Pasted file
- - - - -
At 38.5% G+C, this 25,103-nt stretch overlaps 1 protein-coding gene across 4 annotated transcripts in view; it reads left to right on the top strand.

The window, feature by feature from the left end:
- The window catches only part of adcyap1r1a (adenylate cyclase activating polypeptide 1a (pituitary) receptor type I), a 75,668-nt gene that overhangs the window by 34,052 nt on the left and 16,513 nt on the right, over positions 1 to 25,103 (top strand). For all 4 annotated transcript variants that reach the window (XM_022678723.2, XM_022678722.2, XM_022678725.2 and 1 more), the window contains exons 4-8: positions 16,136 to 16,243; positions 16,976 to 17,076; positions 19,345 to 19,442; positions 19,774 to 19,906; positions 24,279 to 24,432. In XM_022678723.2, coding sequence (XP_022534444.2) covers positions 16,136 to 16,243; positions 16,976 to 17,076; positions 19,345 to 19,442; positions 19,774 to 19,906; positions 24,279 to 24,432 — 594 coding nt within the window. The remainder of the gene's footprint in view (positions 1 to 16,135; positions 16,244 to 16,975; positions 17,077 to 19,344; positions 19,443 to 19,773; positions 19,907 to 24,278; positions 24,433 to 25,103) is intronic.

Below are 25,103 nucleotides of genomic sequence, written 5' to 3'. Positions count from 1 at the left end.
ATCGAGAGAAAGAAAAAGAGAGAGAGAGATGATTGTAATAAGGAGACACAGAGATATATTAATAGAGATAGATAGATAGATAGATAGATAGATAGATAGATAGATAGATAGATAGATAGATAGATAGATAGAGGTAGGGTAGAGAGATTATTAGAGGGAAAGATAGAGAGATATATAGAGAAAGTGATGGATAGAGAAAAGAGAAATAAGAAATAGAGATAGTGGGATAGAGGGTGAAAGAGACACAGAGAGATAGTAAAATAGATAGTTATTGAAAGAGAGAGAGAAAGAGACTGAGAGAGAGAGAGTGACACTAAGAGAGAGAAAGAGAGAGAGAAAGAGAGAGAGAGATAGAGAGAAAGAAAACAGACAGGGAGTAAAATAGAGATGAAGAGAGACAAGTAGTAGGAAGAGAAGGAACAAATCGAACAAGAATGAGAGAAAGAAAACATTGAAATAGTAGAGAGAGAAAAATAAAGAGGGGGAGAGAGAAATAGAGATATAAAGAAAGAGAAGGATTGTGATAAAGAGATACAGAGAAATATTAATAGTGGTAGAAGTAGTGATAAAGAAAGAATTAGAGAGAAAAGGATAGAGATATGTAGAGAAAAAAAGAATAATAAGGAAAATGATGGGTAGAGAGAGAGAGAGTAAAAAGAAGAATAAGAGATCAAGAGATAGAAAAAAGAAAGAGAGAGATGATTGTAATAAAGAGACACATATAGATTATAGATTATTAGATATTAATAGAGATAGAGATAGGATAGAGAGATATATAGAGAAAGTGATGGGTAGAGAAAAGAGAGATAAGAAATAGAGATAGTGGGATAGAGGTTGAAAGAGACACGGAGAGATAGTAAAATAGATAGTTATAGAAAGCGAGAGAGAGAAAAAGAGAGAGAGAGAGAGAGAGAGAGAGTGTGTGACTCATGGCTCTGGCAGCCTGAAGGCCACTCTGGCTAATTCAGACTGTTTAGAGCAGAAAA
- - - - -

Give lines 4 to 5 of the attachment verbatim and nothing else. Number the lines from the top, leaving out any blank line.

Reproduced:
Below are 25,103 nucleotides of genomic sequence, written 5' to 3'. Positions count from 1 at the left end.
ATCGAGAGAAAGAAAAAGAGAGAGAGAGATGATTGTAATAAGGAGACACAGAGATATATTAATAGAGATAGATAGATAGATAGATAGATAGATAGATAGATAGATAGATAGATAGATAGATAGATAGATAGAGGTAGGGTAGAGAGATTATTAGAGGGAAAGATAGAGAGATATATAGAGAAAGTGATGGATAGAGAAAAGAGAAATAAGAAATAGAGATAGTGGGATAGAGGGTGAAAGAGACACAGAGAGATAGTAAAATAGATAGTTATTGAAAGAGAGAGAGAAAGAGACTGAGAGAGAGAGAGTGACACTAAGAGAGAGAAAGAGAGAGAGAAAGAGAGAGAGAGATAGAGAGAAAGAAAACAGACAGGGAGTAAAATAGAGATGAAGAGAGACAAGTAGTAGGAAGAGAAGGAACAAATCGAACAAGAATGAGAGAAAGAAAACATTGAAATAGTAGAGAGAGAAAAATAAAGAGGGGGAGAGAGAAATAGAGATATAAAGAAAGAGAAGGATTGTGATAAAGAGATACAGAGAAATATTAATAGTGGTAGAAGTAGTGATAAAGAAAGAATTAGAGAGAAAAGGATAGAGATATGTAGAGAAAAAAAGAATAATAAGGAAAATGATGGGTAGAGAGAGAGAGAGTAAAAAGAAGAATAAGAGATCAAGAGATAGAAAAAAGAAAGAGAGAGATGATTGTAATAAAGAGACACATATAGATTATAGATTATTAGATATTAATAGAGATAGAGATAGGATAGAGAGATATATAGAGAAAGTGATGGGTAGAGAAAAGAGAGATAAGAAATAGAGATAGTGGGATAGAGGTTGAAAGAGACACGGAGAGATAGTAAAATAGATAGTTATAGAAAGCGAGAGAGAGAAAAAGAGAGAGAGAGAGAGAGAGAGAGAGTGTGTGACTCATGGCTCTGGCAGCCTGAAGGCCACTCTGGCTAATTCAGACTGTTTAGAGCAGAAAA